AUBURN, Maine (NEWS CENTER) -- The most recent reading of Lake Auburn's outlet beach shows levels of E. Coli higher than 1,000 parts per 100 mililiters: ten times recommended EPA levels.
It's not the first time such high levels of E. Coli have been recorded. Last summer, the city had to close the beach to public swimming several times because of bacteria.
Because the water so regularly failed water quality tests, City Councilor Josh Shea was stunned that he was the only city councilor advocating for the beach to be closed.
This spring, they voted to have the park open for July 2, and have the beach open for swimming based on regular water quality tests.
The problem, Shea said, was that the results took 24 hours -- so a family swimming on a Monday wouldn't know until Tuesday if they had been swimming in dangerous levels of E. Coli.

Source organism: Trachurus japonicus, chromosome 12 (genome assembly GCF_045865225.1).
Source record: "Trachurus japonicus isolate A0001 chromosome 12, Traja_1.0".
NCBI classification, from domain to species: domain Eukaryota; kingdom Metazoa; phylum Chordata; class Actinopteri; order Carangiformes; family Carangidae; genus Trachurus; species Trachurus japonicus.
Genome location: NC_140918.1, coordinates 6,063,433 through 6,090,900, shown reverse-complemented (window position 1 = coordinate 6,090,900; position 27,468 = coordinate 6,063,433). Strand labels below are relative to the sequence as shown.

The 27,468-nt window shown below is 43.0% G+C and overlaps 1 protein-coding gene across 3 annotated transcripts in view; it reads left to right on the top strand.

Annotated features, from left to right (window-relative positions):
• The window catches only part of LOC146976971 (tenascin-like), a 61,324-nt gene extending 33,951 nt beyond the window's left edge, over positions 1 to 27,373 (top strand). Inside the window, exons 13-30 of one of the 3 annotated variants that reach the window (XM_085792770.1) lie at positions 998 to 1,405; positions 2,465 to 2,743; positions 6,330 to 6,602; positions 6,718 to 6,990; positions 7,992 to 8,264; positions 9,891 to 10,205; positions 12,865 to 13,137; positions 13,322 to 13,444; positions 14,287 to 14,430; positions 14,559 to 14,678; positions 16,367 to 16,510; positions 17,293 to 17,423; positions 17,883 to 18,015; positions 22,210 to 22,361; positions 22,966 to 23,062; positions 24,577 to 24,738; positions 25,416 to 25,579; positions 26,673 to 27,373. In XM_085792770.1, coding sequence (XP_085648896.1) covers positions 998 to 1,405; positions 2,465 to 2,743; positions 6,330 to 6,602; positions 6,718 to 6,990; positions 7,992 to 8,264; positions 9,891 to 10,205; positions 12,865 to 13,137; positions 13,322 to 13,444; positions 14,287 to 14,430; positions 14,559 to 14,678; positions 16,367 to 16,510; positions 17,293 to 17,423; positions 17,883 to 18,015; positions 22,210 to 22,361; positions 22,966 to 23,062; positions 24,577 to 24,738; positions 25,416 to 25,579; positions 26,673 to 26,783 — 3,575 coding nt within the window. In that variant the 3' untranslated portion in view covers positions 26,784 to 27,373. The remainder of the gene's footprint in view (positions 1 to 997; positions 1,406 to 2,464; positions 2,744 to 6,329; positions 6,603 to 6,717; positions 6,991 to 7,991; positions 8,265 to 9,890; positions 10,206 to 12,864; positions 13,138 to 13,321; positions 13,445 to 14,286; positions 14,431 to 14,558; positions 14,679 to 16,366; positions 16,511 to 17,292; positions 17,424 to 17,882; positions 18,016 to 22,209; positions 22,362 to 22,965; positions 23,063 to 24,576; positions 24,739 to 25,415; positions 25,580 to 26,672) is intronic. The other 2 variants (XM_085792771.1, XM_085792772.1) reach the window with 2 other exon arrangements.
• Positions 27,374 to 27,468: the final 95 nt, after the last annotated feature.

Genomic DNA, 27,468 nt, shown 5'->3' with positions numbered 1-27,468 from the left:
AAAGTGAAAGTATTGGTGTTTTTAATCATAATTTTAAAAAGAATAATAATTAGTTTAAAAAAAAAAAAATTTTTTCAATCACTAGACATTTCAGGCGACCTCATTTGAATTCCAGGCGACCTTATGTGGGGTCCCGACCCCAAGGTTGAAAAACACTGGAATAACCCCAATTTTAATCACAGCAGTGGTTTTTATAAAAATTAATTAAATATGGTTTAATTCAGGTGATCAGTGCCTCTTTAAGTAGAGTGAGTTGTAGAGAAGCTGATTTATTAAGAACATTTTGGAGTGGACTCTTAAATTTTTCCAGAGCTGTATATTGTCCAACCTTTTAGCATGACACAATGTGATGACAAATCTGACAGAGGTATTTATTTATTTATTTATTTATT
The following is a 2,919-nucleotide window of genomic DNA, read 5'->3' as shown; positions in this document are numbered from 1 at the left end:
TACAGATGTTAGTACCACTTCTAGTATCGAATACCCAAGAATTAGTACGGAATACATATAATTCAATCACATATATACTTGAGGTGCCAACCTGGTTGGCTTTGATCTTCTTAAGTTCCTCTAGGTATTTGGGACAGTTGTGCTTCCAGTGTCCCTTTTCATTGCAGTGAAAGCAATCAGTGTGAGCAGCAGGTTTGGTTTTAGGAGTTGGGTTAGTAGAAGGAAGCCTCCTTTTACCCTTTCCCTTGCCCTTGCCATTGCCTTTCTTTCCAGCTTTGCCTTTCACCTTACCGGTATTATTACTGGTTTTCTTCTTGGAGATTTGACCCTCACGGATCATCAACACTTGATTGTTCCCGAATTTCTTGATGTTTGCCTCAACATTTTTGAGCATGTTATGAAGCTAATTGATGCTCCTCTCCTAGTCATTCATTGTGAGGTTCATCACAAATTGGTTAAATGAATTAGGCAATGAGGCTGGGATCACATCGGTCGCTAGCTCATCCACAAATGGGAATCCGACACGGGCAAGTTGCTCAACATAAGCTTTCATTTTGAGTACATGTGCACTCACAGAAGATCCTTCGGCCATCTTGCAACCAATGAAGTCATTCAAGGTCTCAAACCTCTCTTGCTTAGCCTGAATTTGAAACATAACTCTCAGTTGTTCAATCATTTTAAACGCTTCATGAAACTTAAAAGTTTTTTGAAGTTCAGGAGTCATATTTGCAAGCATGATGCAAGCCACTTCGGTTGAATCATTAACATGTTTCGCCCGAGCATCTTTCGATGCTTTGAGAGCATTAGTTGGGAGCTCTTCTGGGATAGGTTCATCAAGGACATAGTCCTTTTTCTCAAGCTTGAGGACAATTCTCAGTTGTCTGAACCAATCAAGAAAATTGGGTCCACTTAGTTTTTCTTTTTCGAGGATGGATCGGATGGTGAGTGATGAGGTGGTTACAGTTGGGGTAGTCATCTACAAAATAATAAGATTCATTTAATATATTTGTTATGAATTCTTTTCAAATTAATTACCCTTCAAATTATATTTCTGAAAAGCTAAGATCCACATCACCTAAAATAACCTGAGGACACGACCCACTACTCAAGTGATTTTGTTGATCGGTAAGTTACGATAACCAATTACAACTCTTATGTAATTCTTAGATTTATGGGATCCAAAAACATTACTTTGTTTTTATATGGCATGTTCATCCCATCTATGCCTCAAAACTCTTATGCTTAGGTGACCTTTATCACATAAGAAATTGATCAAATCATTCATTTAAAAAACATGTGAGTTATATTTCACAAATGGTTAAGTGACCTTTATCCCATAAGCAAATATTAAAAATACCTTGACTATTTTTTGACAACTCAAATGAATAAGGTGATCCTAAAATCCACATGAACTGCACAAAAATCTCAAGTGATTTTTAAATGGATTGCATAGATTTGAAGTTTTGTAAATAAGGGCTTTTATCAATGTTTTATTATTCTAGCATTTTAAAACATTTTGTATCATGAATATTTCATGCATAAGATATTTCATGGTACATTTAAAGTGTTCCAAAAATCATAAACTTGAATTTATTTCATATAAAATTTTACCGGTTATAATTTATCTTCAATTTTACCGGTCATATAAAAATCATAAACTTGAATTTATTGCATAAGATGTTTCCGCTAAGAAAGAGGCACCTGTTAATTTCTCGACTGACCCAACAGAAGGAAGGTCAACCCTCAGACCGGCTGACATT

"This is a community meeting place," said Shea. "It means a lot to this community. I undestand romantic attachments to it -- but romantic attachments can't be more important than health concerns."
Shea pushed for an amendment to the Auburn City budget that would open the beach only after 30 days of clean testing.
"We shouldn't be condoning it if we know that the water quality is such that you could have a variety of bad reactions," said Clint Deschene, Auburn City Manager.
He said the city will be adding signs to the park with the latest water quality testing information, and providing that same information on the city's website.
Even though the park isn't supposed to be open until July 2 -- and testing shows high levels of E. Coli -- children were still able to get in and swim in the water Thursday morning.
They said the gate has been open -- and even when they've found it closed, they were able to sneak in and swim.